Compromise and confrontation

Compromise and confrontation

How will historians write the long, occasionally progressive, rarely peaceful, often regressive and definitely always traumatic journey Turkey has travelled under Justice and Development Party (AKP) governments? In 20 years’ time, will the Turkish society of that time consider the Recep Tayyip Erdoğan years of Turkey as a period when a huge conservative transformation of society was systematically achieved? Will this period be remembered for a grotesque palace and gigantic projects? Or, will it be remembered as a period of oppression, repression, tyranny and cruelty liberally applied against free thought, democratic norms, rights and liberties?

No… No one has died and this is neither an obituary for the absolute ruler, his comrades in arms or “his” AKP.
The AKP governing mentality, or the Erdoğan style of governance, must be examined well at universities in not only Turkey. What were the similarities, differences, commonalities, divergences, convergences and, of course, contradictions with methods of some other forms of governments that the world has experienced in previous centuries, particularly in the last one. The Italian example, the German one, the bitter Russian experience, how crisis management worked during the war years, what great efforts were spent to rebuild Europe after an almost perfect catastrophe – all of these need to be compared.

Everyone tends to forget why, for example, the European Union was established. Right, it was a coal and steel pact at the beginning. The French-German brigade formed at the very early years of the long and winding road that carried Europe to a union was perhaps considered an exaggerated and officious undertaking at the time. Yet, it was with such aloof undertakings that the trauma of the previous decades was successfully left behind and a new Europe was created.

Cohabitation, accepting and respecting the differences, tolerating what was “different” or “alien” and embracing commonalities. Among many other things, these were the landmarks that enabled the European Union to reach this day. Of course, it is still deficient, full of problems and is perhaps a bit chaotic when it comes to decision making and devising common policies and strategies. All through its existence, the European project encountered many problems and each time, it successfully exited the crisis by further cementing its institutionalization. When Europe was hit by a crisis, be it the last economic/financial crisis in the Mediterranean basin countries or the political ones triggered with the French and the Dutch in 2005 or the one produced by the Irish “no” vote to the “Nice Constitution” reform of 2008, the old continent has managed to achieve a bright, progressive and always inclusive way out each time.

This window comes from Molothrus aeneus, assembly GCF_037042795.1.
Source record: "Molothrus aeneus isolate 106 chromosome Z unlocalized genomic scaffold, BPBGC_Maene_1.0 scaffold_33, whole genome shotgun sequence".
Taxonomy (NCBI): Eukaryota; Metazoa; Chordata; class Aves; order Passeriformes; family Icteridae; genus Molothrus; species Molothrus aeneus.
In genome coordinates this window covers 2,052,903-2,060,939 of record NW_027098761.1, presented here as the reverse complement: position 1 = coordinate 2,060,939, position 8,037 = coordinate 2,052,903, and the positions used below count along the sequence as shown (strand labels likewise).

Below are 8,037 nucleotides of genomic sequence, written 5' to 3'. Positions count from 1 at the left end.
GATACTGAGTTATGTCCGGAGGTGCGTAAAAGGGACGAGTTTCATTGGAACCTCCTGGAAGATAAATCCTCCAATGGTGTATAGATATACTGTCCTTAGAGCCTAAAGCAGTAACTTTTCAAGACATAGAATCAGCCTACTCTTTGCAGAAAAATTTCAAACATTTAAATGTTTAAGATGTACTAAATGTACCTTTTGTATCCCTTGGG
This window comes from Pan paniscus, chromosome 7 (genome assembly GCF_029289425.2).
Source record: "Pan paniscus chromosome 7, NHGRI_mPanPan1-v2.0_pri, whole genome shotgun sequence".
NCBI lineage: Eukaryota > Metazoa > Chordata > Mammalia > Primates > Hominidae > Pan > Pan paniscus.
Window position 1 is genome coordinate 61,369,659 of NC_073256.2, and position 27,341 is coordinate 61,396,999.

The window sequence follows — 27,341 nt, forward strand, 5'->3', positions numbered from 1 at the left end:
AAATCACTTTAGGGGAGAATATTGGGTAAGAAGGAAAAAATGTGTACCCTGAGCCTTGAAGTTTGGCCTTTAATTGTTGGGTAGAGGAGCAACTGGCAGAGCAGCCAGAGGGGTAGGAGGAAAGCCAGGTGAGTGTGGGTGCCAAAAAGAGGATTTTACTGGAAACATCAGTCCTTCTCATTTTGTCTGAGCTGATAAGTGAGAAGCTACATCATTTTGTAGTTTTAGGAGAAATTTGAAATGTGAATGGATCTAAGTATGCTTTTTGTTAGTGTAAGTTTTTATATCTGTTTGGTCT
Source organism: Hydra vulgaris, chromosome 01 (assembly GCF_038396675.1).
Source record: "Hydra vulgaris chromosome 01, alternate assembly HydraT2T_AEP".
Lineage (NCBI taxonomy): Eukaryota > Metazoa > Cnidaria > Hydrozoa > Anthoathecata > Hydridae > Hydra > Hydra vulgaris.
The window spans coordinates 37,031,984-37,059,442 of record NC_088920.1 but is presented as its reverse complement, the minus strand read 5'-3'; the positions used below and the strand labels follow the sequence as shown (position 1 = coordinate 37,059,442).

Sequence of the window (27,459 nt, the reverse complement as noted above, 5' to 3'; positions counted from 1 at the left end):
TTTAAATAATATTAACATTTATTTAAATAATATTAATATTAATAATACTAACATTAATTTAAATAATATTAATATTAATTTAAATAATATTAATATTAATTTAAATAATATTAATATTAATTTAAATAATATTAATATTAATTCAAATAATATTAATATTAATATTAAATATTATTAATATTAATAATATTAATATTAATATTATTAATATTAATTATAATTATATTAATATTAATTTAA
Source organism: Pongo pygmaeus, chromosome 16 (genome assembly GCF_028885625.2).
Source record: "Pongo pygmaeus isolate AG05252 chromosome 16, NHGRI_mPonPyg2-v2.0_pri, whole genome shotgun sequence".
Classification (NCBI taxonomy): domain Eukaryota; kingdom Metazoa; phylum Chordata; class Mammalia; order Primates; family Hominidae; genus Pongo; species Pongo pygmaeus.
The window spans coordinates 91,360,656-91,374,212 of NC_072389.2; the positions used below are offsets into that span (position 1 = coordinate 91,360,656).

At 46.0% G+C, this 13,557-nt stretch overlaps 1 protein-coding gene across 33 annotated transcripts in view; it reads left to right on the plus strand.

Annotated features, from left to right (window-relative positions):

In the culture of compromise, there is give and take. It was not easy for Europe to acquire that culture. European history was not one of comfort, tranquility and peaceful coexistence either. The Dark Ages of the Inquisition. The Renaissance, the Enlightenment. A huge accumulation of global culture through colonial experience – which by the way was not that bright for those people colonized. Two world wars, in addition to numerous bilateral and multilateral conflicts. Europe managed to emerge from all that with the European project. That is why when discussing a possible Brexit, wise British politicians are warning that such a development might jeopardize European peace. They are indeed right.

But what’s the relevance of the AKP, Erdoğan and their governing style with the story of progress of the European Union train?

There is a mental, sentimental, emotional and physical difference that condemns Turkey to the role of a bridge between east and west, Africa, Asia and Europe. Being a bridge is a very difficult role; people keep walking over you, and irrespective of how much one might boast about being a bridge, a bridge is just a bridge that is not part of anything. It all creates a permanent identity crisis.

It is difficult to understand the mentality of confrontation with the compromise approach. If a political elite has made it a habit to nourish itself from confrontation and polarization of all sorts, developing compromises might be understood as “giving in” or “stepping back.” Whereas, in compromise culture, there can be no stepping back or giving in, but achieving “win-win” ends results through mutual compromise.

The reform of Article 5 of the Anti-Terrorism Law, one of 72 conditions Turkey must undertake to get visa-free travel to Europe and 6 billion euros in exchange for harboring millions of refugees from Syria, Iraq and elsewhere from the East was a win-win compromise deal. Europe believed it was high time to prod Turkey to undertake a key reform that it has been avoiding despite all pressure ever since that contentious article entered into the country’s criminal law. 

Europe hoped Turkey would not kill a landmark deal because of such a “small” detail. They were wrong. The mentality of “all mine, but only mine” could not agree to narrow the definition of “terrorism” and “terrorist” and give critics a breath of air…

Will Erdoğan be called a dictator? That is irrelevant. The question must be, can Turkey and EU leave behind this standoff with a compromise approach? Well after 200 years of history, perhaps there are segments in Turkey’s government that went beyond being just a bridge and might come out with some magical formula. But am I hopeful? Unfortunately not.